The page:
History has shown that we like it loud. Big, turbo-charged tunes that shake the earth and crack the sky. But there are those hushed, feather-light songs that fall on your consciousness with the force of a sledgehammer. The Singapore-born, New York-based singer slodown makes exquisitely delicate songs that detonate with atomic feeling.
The twin currents of R&B and soul compose the ink that courses through his pen but his sense of poetry is a magnetically eloquent and devastating strain all his own. Recently, he followed up on his brilliant 2018 EP Nomance with the two-song set Recluse – produced by PURJ, who has also worked with Night Dives – which swaps out the symphonic grandeur of the former for a stripped-back, filigreed shimmer that is no less heart-rending in its emotionally seismic thrall. It’s an ode to loneliness – to the deafening quiet that drowns out the noise from the busiest, most unrelenting city in the world.
Today, slodown lifts the veil on a self-directed short film companion to Recluse.
What follows is an interview with him where he fills us in on how Recluse entered the world as well as the shape of his music to come.
After Nomance comes the beautiful Recluse. Does it exist in the same narrative world as Nomance? Is Recluse a continuation of Nomance?
Depends. Nomance was a more elaborately crafted piece while Recluse was a super quick and dirty thing I just wanted to put out there to get some shit off my chest, but it’s a continuation of Nomance, in a sense, because it’s a continuation of my story thus far.
Recluse’s songs are more stripped down and bare than its predecessor’s. What influenced this direction?
For sure. I made both songs in the same night, and most of ‘wrong time’ was a one-take freestyle. I’ve been working on my debut album for the past six months or so, and the songs on there are full, polished songs that I love but in the process of working on them, I also felt that I needed another grimier, raw-er outlet to just talk about certain things that didn’t fit into the album’s narrative.
Recluse was recorded, mixed and mastered by me, and I barely know what I’m doing with all that software so nothing was pitch-corrected and cleaned up. I felt fine putting it out this way because I think it works well with the subject matter and purpose of the project.
“wrong time” has you turning away from the world. Is there a story behind that devastating song?
Haaaa of course there is! But I won’t be going into any more detail than what I shared in the song because it’s some personal shit. But obviously something happened with someone and it cut deep. I avoided dealing with it, and the accompanying emotions, for almost a year but it finally got to the point where I was ready to write about it, or maybe i had to so that I can maybe move on.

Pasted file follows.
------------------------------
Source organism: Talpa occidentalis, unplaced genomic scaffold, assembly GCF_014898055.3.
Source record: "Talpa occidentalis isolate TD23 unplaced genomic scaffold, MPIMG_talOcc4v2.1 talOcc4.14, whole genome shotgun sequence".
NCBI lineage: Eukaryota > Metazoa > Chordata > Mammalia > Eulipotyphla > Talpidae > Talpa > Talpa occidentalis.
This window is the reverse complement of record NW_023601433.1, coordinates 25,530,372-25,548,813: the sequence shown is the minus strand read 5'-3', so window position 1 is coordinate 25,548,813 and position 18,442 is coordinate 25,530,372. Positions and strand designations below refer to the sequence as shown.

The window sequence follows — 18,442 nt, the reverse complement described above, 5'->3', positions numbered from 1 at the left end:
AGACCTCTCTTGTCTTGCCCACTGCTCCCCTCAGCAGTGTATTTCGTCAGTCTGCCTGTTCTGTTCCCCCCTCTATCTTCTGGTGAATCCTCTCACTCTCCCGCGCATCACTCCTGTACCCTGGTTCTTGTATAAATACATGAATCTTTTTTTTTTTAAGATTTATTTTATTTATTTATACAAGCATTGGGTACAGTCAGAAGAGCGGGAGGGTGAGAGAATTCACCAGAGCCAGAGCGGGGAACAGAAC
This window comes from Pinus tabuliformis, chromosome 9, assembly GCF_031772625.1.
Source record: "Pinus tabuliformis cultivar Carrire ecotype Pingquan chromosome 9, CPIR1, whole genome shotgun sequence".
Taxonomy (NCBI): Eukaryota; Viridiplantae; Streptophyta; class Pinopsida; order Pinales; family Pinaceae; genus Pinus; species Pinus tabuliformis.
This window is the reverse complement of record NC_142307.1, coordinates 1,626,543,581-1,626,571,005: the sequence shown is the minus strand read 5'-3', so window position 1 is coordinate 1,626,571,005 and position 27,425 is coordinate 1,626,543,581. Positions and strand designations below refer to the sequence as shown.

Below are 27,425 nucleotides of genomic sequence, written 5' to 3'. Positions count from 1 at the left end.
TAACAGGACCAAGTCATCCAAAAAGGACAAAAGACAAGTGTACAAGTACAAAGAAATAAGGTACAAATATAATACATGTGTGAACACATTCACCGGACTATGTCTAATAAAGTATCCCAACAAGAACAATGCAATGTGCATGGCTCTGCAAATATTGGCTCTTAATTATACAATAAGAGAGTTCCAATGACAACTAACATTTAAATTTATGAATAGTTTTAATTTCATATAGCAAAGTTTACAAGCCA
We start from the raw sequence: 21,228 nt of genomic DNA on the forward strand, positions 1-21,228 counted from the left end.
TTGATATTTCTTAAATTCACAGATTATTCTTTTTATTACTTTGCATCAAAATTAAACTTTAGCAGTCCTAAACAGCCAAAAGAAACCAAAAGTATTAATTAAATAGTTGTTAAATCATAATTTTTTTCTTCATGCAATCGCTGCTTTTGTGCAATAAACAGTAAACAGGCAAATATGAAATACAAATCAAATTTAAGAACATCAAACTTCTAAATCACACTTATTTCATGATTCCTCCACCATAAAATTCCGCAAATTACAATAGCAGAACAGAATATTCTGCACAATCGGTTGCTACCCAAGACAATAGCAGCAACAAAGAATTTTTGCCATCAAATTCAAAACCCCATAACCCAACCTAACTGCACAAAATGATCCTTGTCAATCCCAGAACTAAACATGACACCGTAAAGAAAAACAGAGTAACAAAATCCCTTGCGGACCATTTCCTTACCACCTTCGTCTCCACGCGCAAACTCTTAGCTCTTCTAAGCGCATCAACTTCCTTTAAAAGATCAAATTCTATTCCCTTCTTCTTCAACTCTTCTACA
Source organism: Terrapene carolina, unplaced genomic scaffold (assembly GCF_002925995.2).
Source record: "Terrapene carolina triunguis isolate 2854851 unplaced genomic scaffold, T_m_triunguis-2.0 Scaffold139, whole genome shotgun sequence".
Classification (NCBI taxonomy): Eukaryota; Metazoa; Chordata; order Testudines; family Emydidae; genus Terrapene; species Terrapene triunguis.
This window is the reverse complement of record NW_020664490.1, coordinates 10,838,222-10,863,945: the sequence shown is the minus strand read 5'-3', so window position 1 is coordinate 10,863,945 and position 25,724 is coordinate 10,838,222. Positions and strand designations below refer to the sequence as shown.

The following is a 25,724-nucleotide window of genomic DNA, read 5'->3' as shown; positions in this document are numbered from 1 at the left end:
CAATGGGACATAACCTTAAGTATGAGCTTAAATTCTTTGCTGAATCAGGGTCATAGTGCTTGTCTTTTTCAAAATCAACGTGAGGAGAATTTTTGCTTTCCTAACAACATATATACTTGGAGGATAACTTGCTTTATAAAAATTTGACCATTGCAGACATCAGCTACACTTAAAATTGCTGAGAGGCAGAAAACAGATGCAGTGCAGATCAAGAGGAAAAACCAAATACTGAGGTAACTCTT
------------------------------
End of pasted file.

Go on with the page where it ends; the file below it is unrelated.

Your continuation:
“recluse” has a sample from Chunking Express in which the protagonist speaks about the expiration date of the canned pineapples that symbolise his beloved. Do you see love as having an expiration date?
For most instances of it I’ve seen, yes. Wouldn’t mind being proven wrong, though.
Tell us about your approach on the short film for Recluse.
While the songs themselves were really personal and specific to my story, I wanted at least part of the video to be something that spoke to other loners out there, especially here in NYC. It’s a city where everything is going on and everyone appears to have amazing lives, but beneath this veneer of ‘perfection’ or whatever, most people in New York are actually really fucking lonely, and there’s nothing wrong with that too. Knowing people like that around me and also having gone through it myself, I wanted to make a quiet, low-key film that would hit home for all these people that went through what I went through.
Nomance is a year old now. How has its songs aged for you?
I actually don’t really listen to my own music after it’s out in the world, but I recently revisited Nomance and it was funny and sad how most of the lyrics that I wrote five years ago are still relevant to my life now. I’m not sure if the fact that it still hits hard means I haven’t really progressed.
You’ve been in New York for sometime. As a Singaporean, can you tell us about your experience of the city, thus far? Are there any myths about it that you’d like to shatter?
Maybe. Without giving too much away, that’s actually what my debut album Young Lion & The Ample Fruit is going to be about, so I’ll be back to talk more about this when the album is ready.